The Implications of Broadly Neutralizing Antibody Development and Epitope Targeting for HIV Vaccine Development

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By Sean Smith


Figure 1) From Paper 3.

Robert Gallo and Luc Montagnier discovered Human immunodeficiency virus to be the causative agent of Autoimmune deficiency syndrome (AIDS) in 1984 only a few years after the initial HIV outbreak across the world. However, unlike other viruses known to cause epidemics across the world, such as polio, no effective vaccine for HIV has been discovered through classical strategies. HIV’s high rate of mutation, greater than any other characterized human pathogen, is thought to be responsible for the repeated failure of attempts to develop a vaccine. Due to the high rate of mutations, the target sites of the antibodies, the epitopes, are constantly changing. Furthermore, an antibody with specific binding to a single epitope may lose its binding affinity in response to mutations in a target epitope. The decrease in binding affinity eliminates the neutralizing ability of the antibody and allows viral progression to proceed unmitigated.

However, in a select percentage of chronically infected HIV patients, potent antibodies known as broadly neutralizing antibodies have been shown to effectively bind a wide range of distinct epitopes. The increased range of binding affinity allows a single clade of similar broadly neutralizing antibodies to neutralize many distinct mutations of HIV. The characteristics of broadly neutralizing antibodies have attracted the attention of vaccine researchers who believe that a vaccine that causes the development of potent broadly neutralizing antibodies could effectively prevent early HIV infection. Research to better understand the development of HIV antibodies and the structures of their epitopes has given weight to the belief that broadly neutralizing antibodies have the potential to effectively prevent early HIV progression. The following is a summary of the current research on antibody epitopes and antibody development and of the further characterization needed to effectively translate such research into an effective vaccine.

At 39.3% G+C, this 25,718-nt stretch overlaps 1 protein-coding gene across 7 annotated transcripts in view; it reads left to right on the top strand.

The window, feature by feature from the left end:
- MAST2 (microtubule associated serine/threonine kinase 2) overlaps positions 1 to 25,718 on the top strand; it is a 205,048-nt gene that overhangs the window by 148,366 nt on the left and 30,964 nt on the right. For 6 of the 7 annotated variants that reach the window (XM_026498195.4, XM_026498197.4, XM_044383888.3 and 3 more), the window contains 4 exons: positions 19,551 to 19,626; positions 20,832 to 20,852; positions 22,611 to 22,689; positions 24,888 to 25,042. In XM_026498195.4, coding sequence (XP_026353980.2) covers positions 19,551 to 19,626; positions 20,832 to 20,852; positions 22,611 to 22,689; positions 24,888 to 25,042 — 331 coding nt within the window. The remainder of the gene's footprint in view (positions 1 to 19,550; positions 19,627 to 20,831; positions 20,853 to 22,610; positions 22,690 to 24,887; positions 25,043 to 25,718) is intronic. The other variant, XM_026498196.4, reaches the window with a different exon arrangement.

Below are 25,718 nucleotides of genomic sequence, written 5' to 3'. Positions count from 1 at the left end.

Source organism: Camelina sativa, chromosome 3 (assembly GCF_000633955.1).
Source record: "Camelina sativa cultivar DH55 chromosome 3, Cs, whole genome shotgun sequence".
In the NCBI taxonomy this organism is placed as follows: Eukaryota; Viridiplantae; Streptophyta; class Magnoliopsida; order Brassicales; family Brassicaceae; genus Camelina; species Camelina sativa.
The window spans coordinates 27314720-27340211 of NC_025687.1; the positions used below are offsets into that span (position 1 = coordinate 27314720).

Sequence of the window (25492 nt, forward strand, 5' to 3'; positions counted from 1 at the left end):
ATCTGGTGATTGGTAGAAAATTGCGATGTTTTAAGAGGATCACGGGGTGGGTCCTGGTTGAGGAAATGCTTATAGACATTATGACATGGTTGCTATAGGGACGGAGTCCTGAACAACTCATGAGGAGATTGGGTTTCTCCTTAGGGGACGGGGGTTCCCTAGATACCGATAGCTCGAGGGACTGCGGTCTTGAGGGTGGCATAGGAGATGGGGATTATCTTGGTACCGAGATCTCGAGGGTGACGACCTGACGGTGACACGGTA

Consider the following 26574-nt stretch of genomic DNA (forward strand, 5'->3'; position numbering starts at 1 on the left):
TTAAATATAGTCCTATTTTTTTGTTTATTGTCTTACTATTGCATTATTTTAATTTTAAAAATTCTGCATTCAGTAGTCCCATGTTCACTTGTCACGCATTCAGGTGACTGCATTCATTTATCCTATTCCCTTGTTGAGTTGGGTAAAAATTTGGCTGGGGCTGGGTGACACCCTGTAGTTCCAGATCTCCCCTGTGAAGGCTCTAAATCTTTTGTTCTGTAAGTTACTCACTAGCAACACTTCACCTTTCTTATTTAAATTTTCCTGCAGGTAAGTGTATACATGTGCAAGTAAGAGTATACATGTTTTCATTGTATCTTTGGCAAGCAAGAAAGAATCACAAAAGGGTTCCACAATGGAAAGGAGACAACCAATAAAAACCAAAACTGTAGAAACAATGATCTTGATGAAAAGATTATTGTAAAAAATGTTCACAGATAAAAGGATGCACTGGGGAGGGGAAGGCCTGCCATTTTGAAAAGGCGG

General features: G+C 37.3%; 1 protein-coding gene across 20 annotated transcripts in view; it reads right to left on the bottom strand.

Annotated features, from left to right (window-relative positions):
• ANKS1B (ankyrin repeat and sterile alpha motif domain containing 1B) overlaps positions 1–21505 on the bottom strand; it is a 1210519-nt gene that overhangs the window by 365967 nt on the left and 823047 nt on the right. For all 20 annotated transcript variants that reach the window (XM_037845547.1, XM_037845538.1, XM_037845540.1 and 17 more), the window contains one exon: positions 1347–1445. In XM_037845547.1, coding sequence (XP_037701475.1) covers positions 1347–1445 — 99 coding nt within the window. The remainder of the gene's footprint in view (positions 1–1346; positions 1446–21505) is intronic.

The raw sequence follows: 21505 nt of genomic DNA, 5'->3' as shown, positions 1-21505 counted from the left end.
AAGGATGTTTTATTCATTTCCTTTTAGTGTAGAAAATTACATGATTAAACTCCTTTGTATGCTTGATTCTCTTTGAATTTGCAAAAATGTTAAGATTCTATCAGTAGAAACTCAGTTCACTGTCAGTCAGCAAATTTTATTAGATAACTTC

Structures of Primary HIV Antibody Epitopes

All primary HIV antibody epitopes are found on the heterotrimer HIV envelope spike (Figure 1). The heterotrimer spike is comprised of gp41, a protein partially embedded in the HIV membrane that binds other envelope proteins, and gp120, the protein responsible for binding CCR5, CD4, or CXCR4. A complex glycan layer surrounds gp41 and gp120 to comprise much of the outer layer of the HIV spike. The range of epitopes is greatly varied. Antibodies have been found to target specific segments of the gp41 protein and the gp120 protein in both glycan shield dependent and independent manners and have been shown to depend on the quaternary structure of the spike in some instances while showing structure independent binding in other cases.

Figure 1) From Paper 2.